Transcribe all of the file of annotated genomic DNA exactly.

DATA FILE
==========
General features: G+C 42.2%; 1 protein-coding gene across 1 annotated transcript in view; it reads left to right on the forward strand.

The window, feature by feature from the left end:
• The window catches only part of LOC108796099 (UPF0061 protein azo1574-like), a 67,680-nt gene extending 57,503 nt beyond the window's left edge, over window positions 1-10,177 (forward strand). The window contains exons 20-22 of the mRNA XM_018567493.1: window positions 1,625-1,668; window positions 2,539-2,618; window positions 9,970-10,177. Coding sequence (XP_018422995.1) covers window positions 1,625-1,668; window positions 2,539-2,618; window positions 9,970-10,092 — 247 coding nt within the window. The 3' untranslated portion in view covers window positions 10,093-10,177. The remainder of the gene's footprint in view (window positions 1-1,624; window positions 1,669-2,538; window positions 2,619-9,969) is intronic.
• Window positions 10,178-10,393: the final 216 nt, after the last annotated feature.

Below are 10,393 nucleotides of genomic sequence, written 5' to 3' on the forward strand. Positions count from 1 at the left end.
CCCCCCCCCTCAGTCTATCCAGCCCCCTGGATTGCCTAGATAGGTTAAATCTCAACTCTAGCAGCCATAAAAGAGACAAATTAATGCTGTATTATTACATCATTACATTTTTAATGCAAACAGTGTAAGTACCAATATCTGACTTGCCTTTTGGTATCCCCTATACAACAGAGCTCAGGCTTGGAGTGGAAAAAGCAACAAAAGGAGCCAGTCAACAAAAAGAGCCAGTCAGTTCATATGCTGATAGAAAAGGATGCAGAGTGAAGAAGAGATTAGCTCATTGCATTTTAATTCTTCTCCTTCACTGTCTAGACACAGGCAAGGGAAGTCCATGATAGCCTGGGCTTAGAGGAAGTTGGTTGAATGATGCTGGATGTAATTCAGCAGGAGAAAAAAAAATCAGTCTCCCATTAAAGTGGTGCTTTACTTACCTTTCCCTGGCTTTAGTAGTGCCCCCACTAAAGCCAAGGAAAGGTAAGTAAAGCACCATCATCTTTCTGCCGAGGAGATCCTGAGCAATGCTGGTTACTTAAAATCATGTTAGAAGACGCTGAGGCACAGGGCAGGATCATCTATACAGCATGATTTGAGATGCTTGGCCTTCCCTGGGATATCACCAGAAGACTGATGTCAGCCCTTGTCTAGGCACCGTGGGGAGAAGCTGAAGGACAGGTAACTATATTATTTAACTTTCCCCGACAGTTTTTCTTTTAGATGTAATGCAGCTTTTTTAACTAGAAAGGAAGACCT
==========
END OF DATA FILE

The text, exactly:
General features: G+C 42.2%; 1 protein-coding gene across 1 annotated transcript in view; it reads left to right on the forward strand.

The window, feature by feature from the left end:
• The window catches only part of LOC108796099 (UPF0061 protein azo1574-like), a 67,680-nt gene extending 57,503 nt beyond the window's left edge, over window positions 1-10,177 (forward strand). The window contains exons 20-22 of the mRNA XM_018567493.1: window positions 1,625-1,668; window positions 2,539-2,618; window positions 9,970-10,177. Coding sequence (XP_018422995.1) covers window positions 1,625-1,668; window positions 2,539-2,618; window positions 9,970-10,092 — 247 coding nt within the window. The 3' untranslated portion in view covers window positions 10,093-10,177. The remainder of the gene's footprint in view (window positions 1-1,624; window positions 1,669-2,538; window positions 2,619-9,969) is intronic.
• Window positions 10,178-10,393: the final 216 nt, after the last annotated feature.

Below are 10,393 nucleotides of genomic sequence, written 5' to 3' on the forward strand. Positions count from 1 at the left end.
CCCCCCCCCTCAGTCTATCCAGCCCCCTGGATTGCCTAGATAGGTTAAATCTCAACTCTAGCAGCCATAAAAGAGACAAATTAATGCTGTATTATTACATCATTACATTTTTAATGCAAACAGTGTAAGTACCAATATCTGACTTGCCTTTTGGTATCCCCTATACAACAGAGCTCAGGCTTGGAGTGGAAAAAGCAACAAAAGGAGCCAGTCAACAAAAAGAGCCAGTCAGTTCATATGCTGATAGAAAAGGATGCAGAGTGAAGAAGAGATTAGCTCATTGCATTTTAATTCTTCTCCTTCACTGTCTAGACACAGGCAAGGGAAGTCCATGATAGCCTGGGCTTAGAGGAAGTTGGTTGAATGATGCTGGATGTAATTCAGCAGGAGAAAAAAAAATCAGTCTCCCATTAAAGTGGTGCTTTACTTACCTTTCCCTGGCTTTAGTAGTGCCCCCACTAAAGCCAAGGAAAGGTAAGTAAAGCACCATCATCTTTCTGCCGAGGAGATCCTGAGCAATGCTGGTTACTTAAAATCATGTTAGAAGACGCTGAGGCACAGGGCAGGATCATCTATACAGCATGATTTGAGATGCTTGGCCTTCCCTGGGATATCACCAGAAGACTGATGTCAGCCCTTGTCTAGGCACCGTGGGGAGAAGCTGAAGGACAGGTAACTATATTATTTAACTTTCCCCGACAGTTTTTCTTTTAGATGTAATGCAGCTTTTTTAACTAGAAAGGAAGACCT